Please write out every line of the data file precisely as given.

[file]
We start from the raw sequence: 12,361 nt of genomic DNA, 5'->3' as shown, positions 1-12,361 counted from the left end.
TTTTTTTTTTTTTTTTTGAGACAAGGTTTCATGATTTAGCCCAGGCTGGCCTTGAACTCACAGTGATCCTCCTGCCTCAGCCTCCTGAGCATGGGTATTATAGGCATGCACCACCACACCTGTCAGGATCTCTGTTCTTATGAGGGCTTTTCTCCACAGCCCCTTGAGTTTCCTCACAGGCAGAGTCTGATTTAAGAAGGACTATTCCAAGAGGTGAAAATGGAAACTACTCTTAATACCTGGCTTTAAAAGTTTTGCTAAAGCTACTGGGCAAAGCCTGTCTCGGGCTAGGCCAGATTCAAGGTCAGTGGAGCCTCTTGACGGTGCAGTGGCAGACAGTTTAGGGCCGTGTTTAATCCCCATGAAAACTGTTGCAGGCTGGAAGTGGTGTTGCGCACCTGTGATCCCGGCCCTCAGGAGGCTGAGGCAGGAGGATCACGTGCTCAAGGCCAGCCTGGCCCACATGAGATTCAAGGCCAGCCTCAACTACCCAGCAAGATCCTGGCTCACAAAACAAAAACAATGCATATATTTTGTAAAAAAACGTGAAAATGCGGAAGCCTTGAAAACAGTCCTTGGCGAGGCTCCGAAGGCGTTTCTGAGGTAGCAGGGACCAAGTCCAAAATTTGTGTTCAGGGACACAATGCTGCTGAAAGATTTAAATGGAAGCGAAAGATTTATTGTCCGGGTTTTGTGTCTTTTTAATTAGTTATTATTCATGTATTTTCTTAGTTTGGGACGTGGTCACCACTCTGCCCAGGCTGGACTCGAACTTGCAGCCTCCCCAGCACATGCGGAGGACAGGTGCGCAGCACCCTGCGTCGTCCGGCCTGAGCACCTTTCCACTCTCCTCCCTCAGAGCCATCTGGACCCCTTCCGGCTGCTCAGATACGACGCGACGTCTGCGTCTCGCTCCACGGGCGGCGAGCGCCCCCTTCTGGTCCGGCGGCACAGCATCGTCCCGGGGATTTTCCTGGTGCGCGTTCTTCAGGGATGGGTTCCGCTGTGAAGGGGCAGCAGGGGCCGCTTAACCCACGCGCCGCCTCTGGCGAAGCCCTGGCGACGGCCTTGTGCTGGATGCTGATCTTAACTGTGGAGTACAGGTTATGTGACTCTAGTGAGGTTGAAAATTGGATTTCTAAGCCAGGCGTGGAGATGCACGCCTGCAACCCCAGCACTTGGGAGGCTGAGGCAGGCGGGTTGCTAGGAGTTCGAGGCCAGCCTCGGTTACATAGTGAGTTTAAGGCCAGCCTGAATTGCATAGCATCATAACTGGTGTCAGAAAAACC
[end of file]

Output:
We start from the raw sequence: 12,361 nt of genomic DNA, 5'->3' as shown, positions 1-12,361 counted from the left end.
TTTTTTTTTTTTTTTTTGAGACAAGGTTTCATGATTTAGCCCAGGCTGGCCTTGAACTCACAGTGATCCTCCTGCCTCAGCCTCCTGAGCATGGGTATTATAGGCATGCACCACCACACCTGTCAGGATCTCTGTTCTTATGAGGGCTTTTCTCCACAGCCCCTTGAGTTTCCTCACAGGCAGAGTCTGATTTAAGAAGGACTATTCCAAGAGGTGAAAATGGAAACTACTCTTAATACCTGGCTTTAAAAGTTTTGCTAAAGCTACTGGGCAAAGCCTGTCTCGGGCTAGGCCAGATTCAAGGTCAGTGGAGCCTCTTGACGGTGCAGTGGCAGACAGTTTAGGGCCGTGTTTAATCCCCATGAAAACTGTTGCAGGCTGGAAGTGGTGTTGCGCACCTGTGATCCCGGCCCTCAGGAGGCTGAGGCAGGAGGATCACGTGCTCAAGGCCAGCCTGGCCCACATGAGATTCAAGGCCAGCCTCAACTACCCAGCAAGATCCTGGCTCACAAAACAAAAACAATGCATATATTTTGTAAAAAAACGTGAAAATGCGGAAGCCTTGAAAACAGTCCTTGGCGAGGCTCCGAAGGCGTTTCTGAGGTAGCAGGGACCAAGTCCAAAATTTGTGTTCAGGGACACAATGCTGCTGAAAGATTTAAATGGAAGCGAAAGATTTATTGTCCGGGTTTTGTGTCTTTTTAATTAGTTATTATTCATGTATTTTCTTAGTTTGGGACGTGGTCACCACTCTGCCCAGGCTGGACTCGAACTTGCAGCCTCCCCAGCACATGCGGAGGACAGGTGCGCAGCACCCTGCGTCGTCCGGCCTGAGCACCTTTCCACTCTCCTCCCTCAGAGCCATCTGGACCCCTTCCGGCTGCTCAGATACGACGCGACGTCTGCGTCTCGCTCCACGGGCGGCGAGCGCCCCCTTCTGGTCCGGCGGCACAGCATCGTCCCGGGGATTTTCCTGGTGCGCGTTCTTCAGGGATGGGTTCCGCTGTGAAGGGGCAGCAGGGGCCGCTTAACCCACGCGCCGCCTCTGGCGAAGCCCTGGCGACGGCCTTGTGCTGGATGCTGATCTTAACTGTGGAGTACAGGTTATGTGACTCTAGTGAGGTTGAAAATTGGATTTCTAAGCCAGGCGTGGAGATGCACGCCTGCAACCCCAGCACTTGGGAGGCTGAGGCAGGCGGGTTGCTAGGAGTTCGAGGCCAGCCTCGGTTACATAGTGAGTTTAAGGCCAGCCTGAATTGCATAGCATCATAACTGGTGTCAGAAAAACC